“Take what you want,” I tell him. “As many as you like.”
And I accompany Adams around the basement as he gathers a massive pile of hardbacks for which he does not pay and which I do not have the authority to give away. He asks my advice, I offer it. Several times he asks me if I’m sure about this, it seems very generous, etc., and I wave away his objections with an air of easy and entirely assumed munificence. Effectively, I am aiding and abetting a celebrity shoplifter. But again, thinking back, I am not sorry. For half an hour, it means Douglas Adams and I talked about books.
As Adams climbs into a waiting taxi, after I have helped him in with a clutch of carrier bags containing hundreds of pounds’ worth of stock, he turns and thanks me for a very enjoyable afternoon. And I shake his hand and say what I failed to five years earlier, and five before that.
Queen Elizabeth Hall, Southbank Centre, London, March 1998
The twentieth century is almost over. I am now a commissioning editor; I have also started work on a book of my own. The young editor with whom I share an office tells me that Douglas Adams is giving a lecture on the South Bank this evening. He has a spare ticket. Do I want to go with him?
Adams now lives in LA, where he is still trying to get a Hitchhiker’s movie off the ground, but he is currently in London to promote his latest project, an interactive CD-Rom video game called Starship Titanic. Onstage, he is full of enthusiasm, not just for the game as it stands, but for its potential in the future, as processing power increases and more people get involved via the Internet, once something called ‘broadband’ really takes off. After the lecture, my colleague and I eschew the queue for signed copies in favour of a drink in the Festival Hall bar. I don’t mind games but I still prefer books.
The Hitchhiker’s Guide to the Galaxy is not just a multi-brow piece of work; it also pioneered the concept of multi-platform content, back when terms like ‘broadband’ and ‘multi-platform’ were just twinkles in a crossword compiler’s eye. Adams created bespoke variations of Hitchhiker’s for radio, books, TV, audiobook and the theatre; he was still at it twenty years later, producing new drafts of the film script he hoped Disney might option. Starship Titanic had a precursor too; there was a Hitchhiker’s computer game as early as 1984, though back then I lacked a computer to play it on. Some of these versions are more artistically successful than others but Adams was always a confirmed believer in the unique virtues of new media.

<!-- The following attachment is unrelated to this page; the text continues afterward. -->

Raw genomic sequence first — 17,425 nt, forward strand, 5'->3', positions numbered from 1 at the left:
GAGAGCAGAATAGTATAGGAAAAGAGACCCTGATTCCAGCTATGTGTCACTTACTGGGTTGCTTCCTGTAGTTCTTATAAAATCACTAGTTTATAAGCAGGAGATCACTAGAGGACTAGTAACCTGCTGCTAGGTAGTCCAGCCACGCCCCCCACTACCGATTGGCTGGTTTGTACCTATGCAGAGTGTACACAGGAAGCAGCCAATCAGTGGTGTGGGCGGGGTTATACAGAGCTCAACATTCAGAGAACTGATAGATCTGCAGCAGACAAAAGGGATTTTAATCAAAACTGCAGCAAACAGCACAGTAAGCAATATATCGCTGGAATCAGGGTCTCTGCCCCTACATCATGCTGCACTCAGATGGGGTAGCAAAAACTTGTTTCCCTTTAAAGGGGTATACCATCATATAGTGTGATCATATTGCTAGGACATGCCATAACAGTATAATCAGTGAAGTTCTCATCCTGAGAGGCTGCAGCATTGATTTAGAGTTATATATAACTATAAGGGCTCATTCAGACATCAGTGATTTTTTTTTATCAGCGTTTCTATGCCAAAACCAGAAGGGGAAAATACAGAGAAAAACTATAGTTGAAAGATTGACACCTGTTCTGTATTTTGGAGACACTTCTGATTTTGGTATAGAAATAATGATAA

Adams’ last project before he died was a four-part radio series for the BBC entitled, to his slight chagrin, The Hitchhiker’s Guide to the Future. The series was an enquiry into how science might affect our lives in the new millennium. The second programme, first broadcast in April 2001, concerned the likely prospects for books in an electronic age. Adams already sounds excited by eBooks and the implications of e-publishing. At about the halfway mark, he offers a typically warm and witty appraisal of the sentimental attachment many of us have – or had – for reconstituted wood-pulp:
“When people talk about their fondness for books, I wonder if they’re really talking about their fondness for reading. It’s rather like confusing the plate for the food. I mean, I like a beautifully printed and bound book as much as anybody else but I don’t need a houseful of them, any more than I need a houseful of beautiful dinner plates. About twelve would do fine; that, and a good recipe book.”
He was right, of course. And yet I can’t help feeling some food tastes better when eaten off a plate; and that, just because science can give us a whole meal in a tablet, we don’t necessarily have to swallow it. In the future, the beautifully printed and bound book may become an endangered species, like the tiger or the kakapo. Surely that’s not what Douglas would have wanted.